kwolfsbane-deactivated20150502  asked:

How do surgeons "accidentally" leave stuff in patients?

It’s not as hard as you might think. Guts are dark and squishy and if you put something in them they tend to close around the thing, so stuff gets lost pretty easily. Especially in moments when the surgeon is scrambling to stop a bleeder. This is why counting instruments and needles and gauze in the OR is so important. 

There have been plenty of times that I’ve been in the OR (especially C-sections, cuz Lordy they are bloody) where the count came up wrong at the end of a case and everyone had to stop and look for the missing lap. It always turned up though, sometimes on the floor but sometimes hiding in a dark corner of the peritoneal cavity. But before the days of meticulously counting things, it would have been very easy to leave instruments behind. 

kwolfsbane-deactivated20150502  asked:

The post about ferguson with the first part "white people:" is extremely racist. You cannot dump all white people into one group. It's like putting all black people into the same group. You know white people are protesting in Ferguson also. White reporters are there not just black ones. You want to post something about racism and police violence but you're single handily contributing to racism by putting all white people in the same category and painting them as sympathizers with the cop.

kwolfsbane-deactivated20150502  asked:

By your latest post I'm assuming your undergrad was in anthropology. If so, then that's awesome! Cause I'm an anthropology major and I plan on becoming a doctor also.

Haha why thank you! But I actually was NOT an anthropology major; I took many anthro courses for my bioethics major, though. I absolutely have a soft spot for anthropology, so go you!! It is wonderful, isn’t it?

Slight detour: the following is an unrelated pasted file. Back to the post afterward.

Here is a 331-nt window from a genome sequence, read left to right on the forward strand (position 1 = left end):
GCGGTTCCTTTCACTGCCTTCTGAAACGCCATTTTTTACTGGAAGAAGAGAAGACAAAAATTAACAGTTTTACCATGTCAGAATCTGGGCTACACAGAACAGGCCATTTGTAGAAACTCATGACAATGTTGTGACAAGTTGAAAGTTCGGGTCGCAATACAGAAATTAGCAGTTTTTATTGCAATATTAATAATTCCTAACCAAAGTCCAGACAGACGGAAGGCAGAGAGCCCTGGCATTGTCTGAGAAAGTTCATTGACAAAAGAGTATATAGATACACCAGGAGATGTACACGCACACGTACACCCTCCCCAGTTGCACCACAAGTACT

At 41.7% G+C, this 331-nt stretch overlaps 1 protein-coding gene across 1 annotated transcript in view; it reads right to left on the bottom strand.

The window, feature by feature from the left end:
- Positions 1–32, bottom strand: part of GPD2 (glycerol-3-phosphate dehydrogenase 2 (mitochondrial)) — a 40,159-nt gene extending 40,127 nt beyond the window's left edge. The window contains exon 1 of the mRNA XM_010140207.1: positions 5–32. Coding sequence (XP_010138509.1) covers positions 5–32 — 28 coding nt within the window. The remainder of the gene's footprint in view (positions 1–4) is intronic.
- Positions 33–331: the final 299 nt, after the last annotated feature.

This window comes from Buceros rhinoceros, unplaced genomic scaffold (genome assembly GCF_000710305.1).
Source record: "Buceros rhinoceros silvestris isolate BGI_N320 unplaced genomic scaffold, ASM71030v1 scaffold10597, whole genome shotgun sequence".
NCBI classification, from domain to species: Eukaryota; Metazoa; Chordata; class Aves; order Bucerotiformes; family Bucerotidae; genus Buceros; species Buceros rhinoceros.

kwolfsbane-deactivated20150502  asked:

If a fellow medical student is homophobic, racist, or show characteristics that physicians shouldn't have, do I have the right to go to the school and voice my concerns?

Hmm, yes, but carefully.

First off, no one is perfect. Everyone is growing at a different pace. And there are LOTS of things that we do or say in private that we wouldn’t do or say in public. That may not show excellent character on our part, but it’s true.

I understand what you’re asking and I know it comes from a good place, but remember that we all have characteristics at one time or another that maybe a doctor “shouldn’t have”. Maybe you drink too much at parties. Maybe he smokes pot on his back porch. Maybe she becomes a reckless driver when she listens to Rush Limbaugh on the radio. But it’s a dangerous place when we designate ourselves as the doctor morality police. 

Doctors have private lives too, and the general public likes to hold us to a higher standard in our private lives than they do for themselves. I feel like politicians and preachers get treated this way too, as if because they hold positions of authority they are somehow supposed to live stainless lives.

All that is to say that people are also allowed to have their own opinions, political leanings, and religious beliefs, even if they don’t line up with what you think is right. For example, a person (yes, even a doctor) can be opposed to gay marriage or homosexuality on the whole. But if it doesn’t affect their treatment of their coworkers or patients, you gotta leave it alone (in an official sense, though you can discuss these views with them privately). Now if a doc pays their black nurses less than their white ones or gives a patient substandard care because he’s gay or Pakistani or a democrat or whatever, that’s unacceptable and should be addressed.